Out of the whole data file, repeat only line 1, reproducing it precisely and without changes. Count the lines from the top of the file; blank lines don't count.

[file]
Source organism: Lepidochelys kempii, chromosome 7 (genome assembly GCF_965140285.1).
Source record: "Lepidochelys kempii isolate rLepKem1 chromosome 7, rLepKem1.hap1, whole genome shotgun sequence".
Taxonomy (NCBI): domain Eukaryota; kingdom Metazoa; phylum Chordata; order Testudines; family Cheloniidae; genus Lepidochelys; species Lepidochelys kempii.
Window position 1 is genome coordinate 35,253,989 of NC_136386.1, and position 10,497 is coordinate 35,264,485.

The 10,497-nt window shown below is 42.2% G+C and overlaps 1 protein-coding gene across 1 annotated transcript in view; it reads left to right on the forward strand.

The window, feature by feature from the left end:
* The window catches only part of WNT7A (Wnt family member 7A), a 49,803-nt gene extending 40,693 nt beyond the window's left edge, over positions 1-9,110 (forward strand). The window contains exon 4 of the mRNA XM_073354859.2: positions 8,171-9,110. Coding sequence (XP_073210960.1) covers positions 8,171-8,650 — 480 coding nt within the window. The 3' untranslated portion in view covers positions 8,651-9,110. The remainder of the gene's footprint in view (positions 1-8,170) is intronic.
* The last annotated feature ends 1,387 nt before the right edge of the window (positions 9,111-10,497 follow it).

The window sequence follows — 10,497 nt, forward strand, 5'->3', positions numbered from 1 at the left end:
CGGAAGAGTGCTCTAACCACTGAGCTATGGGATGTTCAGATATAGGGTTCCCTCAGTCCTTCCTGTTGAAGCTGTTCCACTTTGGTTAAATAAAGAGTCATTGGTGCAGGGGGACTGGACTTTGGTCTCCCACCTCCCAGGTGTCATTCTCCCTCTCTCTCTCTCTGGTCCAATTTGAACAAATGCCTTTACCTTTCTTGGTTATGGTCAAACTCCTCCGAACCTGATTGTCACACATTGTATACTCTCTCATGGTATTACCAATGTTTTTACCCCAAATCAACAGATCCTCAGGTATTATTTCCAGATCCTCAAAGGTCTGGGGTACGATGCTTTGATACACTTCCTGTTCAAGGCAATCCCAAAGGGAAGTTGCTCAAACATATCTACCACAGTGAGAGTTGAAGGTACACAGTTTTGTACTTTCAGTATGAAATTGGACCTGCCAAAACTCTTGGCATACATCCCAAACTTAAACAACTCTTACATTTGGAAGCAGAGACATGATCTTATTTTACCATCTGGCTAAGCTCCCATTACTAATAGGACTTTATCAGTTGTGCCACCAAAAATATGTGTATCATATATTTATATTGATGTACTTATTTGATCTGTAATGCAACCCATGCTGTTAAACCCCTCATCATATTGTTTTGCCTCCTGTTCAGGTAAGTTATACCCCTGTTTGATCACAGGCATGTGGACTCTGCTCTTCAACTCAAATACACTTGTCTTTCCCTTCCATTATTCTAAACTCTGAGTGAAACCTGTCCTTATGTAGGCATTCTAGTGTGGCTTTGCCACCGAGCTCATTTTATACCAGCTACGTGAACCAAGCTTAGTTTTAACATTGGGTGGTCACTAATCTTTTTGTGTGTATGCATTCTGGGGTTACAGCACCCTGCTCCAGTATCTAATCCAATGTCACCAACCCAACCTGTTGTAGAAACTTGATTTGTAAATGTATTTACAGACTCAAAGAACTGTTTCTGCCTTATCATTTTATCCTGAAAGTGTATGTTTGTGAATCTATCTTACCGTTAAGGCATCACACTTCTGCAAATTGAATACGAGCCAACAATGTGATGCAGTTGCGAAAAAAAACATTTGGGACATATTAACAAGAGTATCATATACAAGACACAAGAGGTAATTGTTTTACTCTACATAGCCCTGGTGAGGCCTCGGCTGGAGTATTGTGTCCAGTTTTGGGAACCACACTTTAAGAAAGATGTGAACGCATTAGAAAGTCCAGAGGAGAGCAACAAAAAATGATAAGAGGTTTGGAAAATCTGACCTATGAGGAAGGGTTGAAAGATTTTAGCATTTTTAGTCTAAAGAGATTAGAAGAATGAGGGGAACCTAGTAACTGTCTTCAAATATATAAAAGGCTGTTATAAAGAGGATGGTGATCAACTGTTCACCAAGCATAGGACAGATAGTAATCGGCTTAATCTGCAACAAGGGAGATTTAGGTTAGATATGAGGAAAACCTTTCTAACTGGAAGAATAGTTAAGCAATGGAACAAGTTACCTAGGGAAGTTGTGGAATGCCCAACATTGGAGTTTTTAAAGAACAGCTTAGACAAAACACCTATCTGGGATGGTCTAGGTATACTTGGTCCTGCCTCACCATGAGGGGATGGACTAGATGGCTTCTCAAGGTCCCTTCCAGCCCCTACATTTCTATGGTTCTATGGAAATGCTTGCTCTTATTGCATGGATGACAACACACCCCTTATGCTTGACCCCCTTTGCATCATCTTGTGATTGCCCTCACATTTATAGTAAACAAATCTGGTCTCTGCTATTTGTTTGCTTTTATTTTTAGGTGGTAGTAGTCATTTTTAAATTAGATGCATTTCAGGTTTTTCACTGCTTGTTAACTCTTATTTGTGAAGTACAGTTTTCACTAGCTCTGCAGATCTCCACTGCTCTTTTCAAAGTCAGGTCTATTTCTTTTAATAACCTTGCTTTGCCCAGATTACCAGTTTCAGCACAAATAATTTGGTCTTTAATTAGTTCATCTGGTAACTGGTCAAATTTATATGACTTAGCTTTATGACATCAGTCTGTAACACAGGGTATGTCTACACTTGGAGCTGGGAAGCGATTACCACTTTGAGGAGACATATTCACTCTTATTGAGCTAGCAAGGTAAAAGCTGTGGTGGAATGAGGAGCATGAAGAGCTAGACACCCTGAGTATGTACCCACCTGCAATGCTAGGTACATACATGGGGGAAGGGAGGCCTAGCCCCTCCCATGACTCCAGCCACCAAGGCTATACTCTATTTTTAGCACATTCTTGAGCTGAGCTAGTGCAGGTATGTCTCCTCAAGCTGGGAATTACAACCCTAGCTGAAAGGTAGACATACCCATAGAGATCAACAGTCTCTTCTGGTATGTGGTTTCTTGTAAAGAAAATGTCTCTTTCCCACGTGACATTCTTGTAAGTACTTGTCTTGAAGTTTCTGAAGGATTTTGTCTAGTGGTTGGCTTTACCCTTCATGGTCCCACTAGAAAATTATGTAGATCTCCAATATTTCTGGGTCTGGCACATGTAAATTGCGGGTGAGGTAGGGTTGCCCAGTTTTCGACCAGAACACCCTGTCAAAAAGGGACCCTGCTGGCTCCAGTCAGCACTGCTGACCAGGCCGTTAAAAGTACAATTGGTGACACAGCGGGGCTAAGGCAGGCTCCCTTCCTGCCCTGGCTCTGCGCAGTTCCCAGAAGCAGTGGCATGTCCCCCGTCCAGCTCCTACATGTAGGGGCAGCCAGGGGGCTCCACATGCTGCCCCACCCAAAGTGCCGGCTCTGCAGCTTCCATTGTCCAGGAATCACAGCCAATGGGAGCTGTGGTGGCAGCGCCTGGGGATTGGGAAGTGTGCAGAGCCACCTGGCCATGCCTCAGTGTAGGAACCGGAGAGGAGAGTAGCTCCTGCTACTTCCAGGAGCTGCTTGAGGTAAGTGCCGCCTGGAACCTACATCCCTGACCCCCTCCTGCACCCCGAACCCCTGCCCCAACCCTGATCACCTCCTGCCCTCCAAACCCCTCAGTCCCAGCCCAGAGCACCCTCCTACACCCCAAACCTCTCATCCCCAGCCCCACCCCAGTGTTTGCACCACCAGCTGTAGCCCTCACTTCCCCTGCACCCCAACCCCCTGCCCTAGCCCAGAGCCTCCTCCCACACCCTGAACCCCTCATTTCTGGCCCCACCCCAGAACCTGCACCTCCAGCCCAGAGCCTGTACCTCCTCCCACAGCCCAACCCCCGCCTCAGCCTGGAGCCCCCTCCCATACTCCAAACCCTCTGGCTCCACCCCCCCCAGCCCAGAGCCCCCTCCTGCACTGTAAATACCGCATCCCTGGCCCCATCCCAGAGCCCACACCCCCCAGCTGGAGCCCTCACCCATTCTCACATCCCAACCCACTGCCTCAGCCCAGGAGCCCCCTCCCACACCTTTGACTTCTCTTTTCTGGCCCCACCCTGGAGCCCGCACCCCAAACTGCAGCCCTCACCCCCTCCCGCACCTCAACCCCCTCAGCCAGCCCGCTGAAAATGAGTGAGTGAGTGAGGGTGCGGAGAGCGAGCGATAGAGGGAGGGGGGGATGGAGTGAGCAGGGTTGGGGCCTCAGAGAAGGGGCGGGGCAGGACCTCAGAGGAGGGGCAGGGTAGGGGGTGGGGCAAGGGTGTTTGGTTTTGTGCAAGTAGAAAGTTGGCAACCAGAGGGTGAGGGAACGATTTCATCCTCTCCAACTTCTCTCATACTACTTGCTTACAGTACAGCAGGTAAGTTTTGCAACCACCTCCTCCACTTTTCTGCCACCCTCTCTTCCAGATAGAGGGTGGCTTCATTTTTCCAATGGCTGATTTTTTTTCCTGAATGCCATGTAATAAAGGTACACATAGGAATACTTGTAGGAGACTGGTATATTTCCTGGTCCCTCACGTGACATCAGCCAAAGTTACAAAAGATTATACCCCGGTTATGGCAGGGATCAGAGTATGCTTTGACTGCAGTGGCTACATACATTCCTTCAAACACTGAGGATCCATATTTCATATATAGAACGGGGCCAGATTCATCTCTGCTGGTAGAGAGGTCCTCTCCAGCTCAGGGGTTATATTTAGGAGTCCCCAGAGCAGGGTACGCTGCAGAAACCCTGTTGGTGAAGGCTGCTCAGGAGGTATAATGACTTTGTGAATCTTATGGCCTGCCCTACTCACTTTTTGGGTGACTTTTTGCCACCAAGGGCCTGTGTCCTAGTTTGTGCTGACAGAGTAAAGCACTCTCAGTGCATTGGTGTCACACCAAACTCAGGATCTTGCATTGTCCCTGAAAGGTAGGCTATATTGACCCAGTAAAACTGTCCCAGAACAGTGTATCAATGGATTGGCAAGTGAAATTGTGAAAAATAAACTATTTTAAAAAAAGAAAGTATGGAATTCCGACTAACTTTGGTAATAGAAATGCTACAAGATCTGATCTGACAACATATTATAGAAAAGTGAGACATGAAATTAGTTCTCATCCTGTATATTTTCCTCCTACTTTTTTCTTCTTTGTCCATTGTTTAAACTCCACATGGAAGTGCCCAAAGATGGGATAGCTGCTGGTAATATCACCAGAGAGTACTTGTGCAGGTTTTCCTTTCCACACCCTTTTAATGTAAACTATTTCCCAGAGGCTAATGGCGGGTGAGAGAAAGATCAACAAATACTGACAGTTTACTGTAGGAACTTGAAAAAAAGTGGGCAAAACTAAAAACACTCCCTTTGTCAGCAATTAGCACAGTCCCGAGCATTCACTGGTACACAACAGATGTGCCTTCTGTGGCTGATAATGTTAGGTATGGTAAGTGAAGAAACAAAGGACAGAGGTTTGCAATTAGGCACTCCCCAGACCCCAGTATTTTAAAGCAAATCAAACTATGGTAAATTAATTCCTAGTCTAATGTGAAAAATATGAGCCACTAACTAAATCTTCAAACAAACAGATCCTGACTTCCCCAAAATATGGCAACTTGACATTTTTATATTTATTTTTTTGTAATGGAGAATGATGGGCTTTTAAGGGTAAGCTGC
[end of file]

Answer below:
Source organism: Lepidochelys kempii, chromosome 7 (genome assembly GCF_965140285.1).